I spend as much of my time as possible watching television, and as with most of the media I critique and consume, I watch it primarily because I like it. From science fiction to sitcom to soap opera, TV shows are a worthwhile occupation on their own. Television, in its many problematic variations, is awesome.
While I like a broad variety of shows, I dislike just as many. I don't like watching shows I don't like, so I don't watch them. And I don't write about shows I don't watch—with few exceptions (Bones, Police Women of Memphis), I don't formally review media I haven't watched or read at least twice. When I'm interested in watching or writing about a particular series or season, I don't just look for how it's "good" or "not good" in a feminist sense—I have to have some kind of positive emotional, literary, humorous, or aesthetic reaction to it. There are too many socially irresponsible shows in television, so I focus on the ones I like.
A love letter to television and Bitch after the cut.
Image: An illustration of a smiling television against a pink background, with hearts above it. From Robert Couse-Baker on Flickr
What makes a work feminist? It's worth answering that before we begin. In some circles, depicting strong female characters resisting sexism is feminist. That's not enough for me. To qualify as a feminist work, I think that something actively needs to include an anti-oppression message, not just an anti-sexist one. A feminist work is one that challenges beliefs and attitudes about race, culture, gender, sexuality, disability, and much, much more. Not necessarily all in the same work or all at the same time, mind you, but I don't give a passing grade to works that are anti-sexist while conveying other -isms.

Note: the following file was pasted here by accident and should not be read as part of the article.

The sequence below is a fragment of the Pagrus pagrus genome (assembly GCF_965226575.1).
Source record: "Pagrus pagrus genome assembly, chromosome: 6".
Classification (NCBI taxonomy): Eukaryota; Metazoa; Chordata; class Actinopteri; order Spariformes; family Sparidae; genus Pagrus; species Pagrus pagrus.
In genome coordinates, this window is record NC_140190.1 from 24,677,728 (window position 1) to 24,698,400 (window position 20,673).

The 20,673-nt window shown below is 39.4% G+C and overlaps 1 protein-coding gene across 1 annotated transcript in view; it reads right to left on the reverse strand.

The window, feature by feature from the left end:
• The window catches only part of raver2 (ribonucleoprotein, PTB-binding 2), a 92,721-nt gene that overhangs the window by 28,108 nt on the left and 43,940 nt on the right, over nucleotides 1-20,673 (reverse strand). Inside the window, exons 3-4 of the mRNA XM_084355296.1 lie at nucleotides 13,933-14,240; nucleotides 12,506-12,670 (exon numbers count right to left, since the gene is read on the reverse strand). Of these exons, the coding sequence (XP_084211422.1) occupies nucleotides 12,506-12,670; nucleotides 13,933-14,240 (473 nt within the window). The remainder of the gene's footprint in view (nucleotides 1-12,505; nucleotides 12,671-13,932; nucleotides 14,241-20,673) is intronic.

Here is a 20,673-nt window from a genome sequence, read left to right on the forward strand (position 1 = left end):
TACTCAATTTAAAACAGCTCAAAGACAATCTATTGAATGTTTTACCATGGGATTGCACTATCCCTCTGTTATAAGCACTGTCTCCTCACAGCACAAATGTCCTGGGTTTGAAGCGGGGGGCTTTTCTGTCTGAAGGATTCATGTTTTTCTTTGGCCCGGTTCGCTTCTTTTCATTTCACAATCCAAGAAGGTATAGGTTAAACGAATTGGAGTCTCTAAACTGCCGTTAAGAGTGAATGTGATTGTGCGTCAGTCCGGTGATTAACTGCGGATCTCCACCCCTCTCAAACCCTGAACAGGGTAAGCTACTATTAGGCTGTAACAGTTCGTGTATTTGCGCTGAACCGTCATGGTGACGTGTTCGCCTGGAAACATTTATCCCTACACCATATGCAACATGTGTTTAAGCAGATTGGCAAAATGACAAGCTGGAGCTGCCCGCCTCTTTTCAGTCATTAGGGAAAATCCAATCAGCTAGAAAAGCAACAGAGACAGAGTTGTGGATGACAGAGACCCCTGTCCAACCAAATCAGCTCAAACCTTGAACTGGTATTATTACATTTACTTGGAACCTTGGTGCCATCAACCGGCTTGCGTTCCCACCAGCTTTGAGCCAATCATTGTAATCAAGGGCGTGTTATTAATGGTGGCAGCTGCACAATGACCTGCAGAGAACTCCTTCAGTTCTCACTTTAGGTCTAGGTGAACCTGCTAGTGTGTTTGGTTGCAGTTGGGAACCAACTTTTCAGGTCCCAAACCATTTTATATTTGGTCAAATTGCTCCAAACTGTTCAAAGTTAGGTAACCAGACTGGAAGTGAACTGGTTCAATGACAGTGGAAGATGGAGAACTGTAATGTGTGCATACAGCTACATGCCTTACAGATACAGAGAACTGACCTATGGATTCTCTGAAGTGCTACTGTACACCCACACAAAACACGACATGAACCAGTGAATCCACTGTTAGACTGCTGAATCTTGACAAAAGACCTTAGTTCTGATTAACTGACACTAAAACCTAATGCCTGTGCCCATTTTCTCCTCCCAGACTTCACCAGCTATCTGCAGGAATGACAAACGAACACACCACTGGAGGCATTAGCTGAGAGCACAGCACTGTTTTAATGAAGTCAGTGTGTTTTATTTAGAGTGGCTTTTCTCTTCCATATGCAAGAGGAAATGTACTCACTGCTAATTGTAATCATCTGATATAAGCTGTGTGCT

Your mileage may vary, and for the purposes of these evaluations, I'm looking at work that is considered feminist by society in general, not necessarily by my own standards, which means that these works might not pass my own personal litmus test. Or yours!
It's pretty much limited to reruns on the Style Network now, but when it was on ABC, one of my favorite shows to watch was Extreme Makeover. The show was hardcore; when they said "extreme" they meant it. From nose jobs to liposuction and body "resculpting" to butt implants, boob implants, tooth veneers and LASIK, they will turn your "ugly" into an artificially constructed version of what society deems attractive. For the fat participants on the show, an extreme weight loss plan was constructed that the participants had to complete to qualify for the plastic surgery procedures they so desperately needed. Besides the whole "carrot and stick" factor to the weight loss programs, they didn't particularly revolutionize the participant's eating and exercise habits for the long term, and if they didn't lose all the fat they were required to, they'd pretty much just liposuck that away.
Last week, I had the distinct pleasure of attending a lecture given by Mary Roach. Many of you have probably read her books Bonk and Stiff, and thus you know she is a thorough researcher whose tastes run a bit on the weird side. As she put it, she likes to cover topics that combine "history, science, and some gross stuff." The lecture I attended was on her latest book, Packing for Mars, and the subject matter definitely fits the bill. Pooping in space, anyone?